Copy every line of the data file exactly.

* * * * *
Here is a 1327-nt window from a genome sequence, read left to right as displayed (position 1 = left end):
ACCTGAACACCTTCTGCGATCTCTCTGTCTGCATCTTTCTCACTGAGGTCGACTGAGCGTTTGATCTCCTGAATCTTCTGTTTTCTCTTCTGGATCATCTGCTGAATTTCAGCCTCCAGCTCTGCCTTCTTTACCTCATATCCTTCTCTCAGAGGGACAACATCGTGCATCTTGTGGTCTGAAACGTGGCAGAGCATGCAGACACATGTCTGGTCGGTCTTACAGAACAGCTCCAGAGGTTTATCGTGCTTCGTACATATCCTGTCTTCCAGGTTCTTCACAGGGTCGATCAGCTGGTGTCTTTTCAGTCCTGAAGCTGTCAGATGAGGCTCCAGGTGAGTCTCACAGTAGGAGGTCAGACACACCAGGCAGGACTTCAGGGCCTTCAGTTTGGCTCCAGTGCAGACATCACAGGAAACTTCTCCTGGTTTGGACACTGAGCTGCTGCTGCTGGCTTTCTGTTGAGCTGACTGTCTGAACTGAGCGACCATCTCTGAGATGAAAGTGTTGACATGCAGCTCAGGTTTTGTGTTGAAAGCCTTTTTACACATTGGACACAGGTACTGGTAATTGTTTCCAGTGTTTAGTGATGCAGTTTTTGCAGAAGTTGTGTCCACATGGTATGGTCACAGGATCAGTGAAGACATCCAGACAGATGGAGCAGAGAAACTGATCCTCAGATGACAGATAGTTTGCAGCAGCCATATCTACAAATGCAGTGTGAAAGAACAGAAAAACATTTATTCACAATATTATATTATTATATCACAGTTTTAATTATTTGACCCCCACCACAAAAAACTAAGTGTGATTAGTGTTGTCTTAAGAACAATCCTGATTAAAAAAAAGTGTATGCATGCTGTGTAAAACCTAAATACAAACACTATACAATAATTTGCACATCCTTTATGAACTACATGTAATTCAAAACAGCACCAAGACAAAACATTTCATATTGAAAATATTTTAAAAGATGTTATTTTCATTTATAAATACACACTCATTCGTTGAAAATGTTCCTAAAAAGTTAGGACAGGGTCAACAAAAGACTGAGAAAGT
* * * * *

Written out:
Here is a 1327-nt window from a genome sequence, read left to right as displayed (position 1 = left end):
ACCTGAACACCTTCTGCGATCTCTCTGTCTGCATCTTTCTCACTGAGGTCGACTGAGCGTTTGATCTCCTGAATCTTCTGTTTTCTCTTCTGGATCATCTGCTGAATTTCAGCCTCCAGCTCTGCCTTCTTTACCTCATATCCTTCTCTCAGAGGGACAACATCGTGCATCTTGTGGTCTGAAACGTGGCAGAGCATGCAGACACATGTCTGGTCGGTCTTACAGAACAGCTCCAGAGGTTTATCGTGCTTCGTACATATCCTGTCTTCCAGGTTCTTCACAGGGTCGATCAGCTGGTGTCTTTTCAGTCCTGAAGCTGTCAGATGAGGCTCCAGGTGAGTCTCACAGTAGGAGGTCAGACACACCAGGCAGGACTTCAGGGCCTTCAGTTTGGCTCCAGTGCAGACATCACAGGAAACTTCTCCTGGTTTGGACACTGAGCTGCTGCTGCTGGCTTTCTGTTGAGCTGACTGTCTGAACTGAGCGACCATCTCTGAGATGAAAGTGTTGACATGCAGCTCAGGTTTTGTGTTGAAAGCCTTTTTACACATTGGACACAGGTACTGGTAATTGTTTCCAGTGTTTAGTGATGCAGTTTTTGCAGAAGTTGTGTCCACATGGTATGGTCACAGGATCAGTGAAGACATCCAGACAGATGGAGCAGAGAAACTGATCCTCAGATGACAGATAGTTTGCAGCAGCCATATCTACAAATGCAGTGTGAAAGAACAGAAAAACATTTATTCACAATATTATATTATTATATCACAGTTTTAATTATTTGACCCCCACCACAAAAAACTAAGTGTGATTAGTGTTGTCTTAAGAACAATCCTGATTAAAAAAAAGTGTATGCATGCTGTGTAAAACCTAAATACAAACACTATACAATAATTTGCACATCCTTTATGAACTACATGTAATTCAAAACAGCACCAAGACAAAACATTTCATATTGAAAATATTTTAAAAGATGTTATTTTCATTTATAAATACACACTCATTCGTTGAAAATGTTCCTAAAAAGTTAGGACAGGGTCAACAAAAGACTGAGAAAGT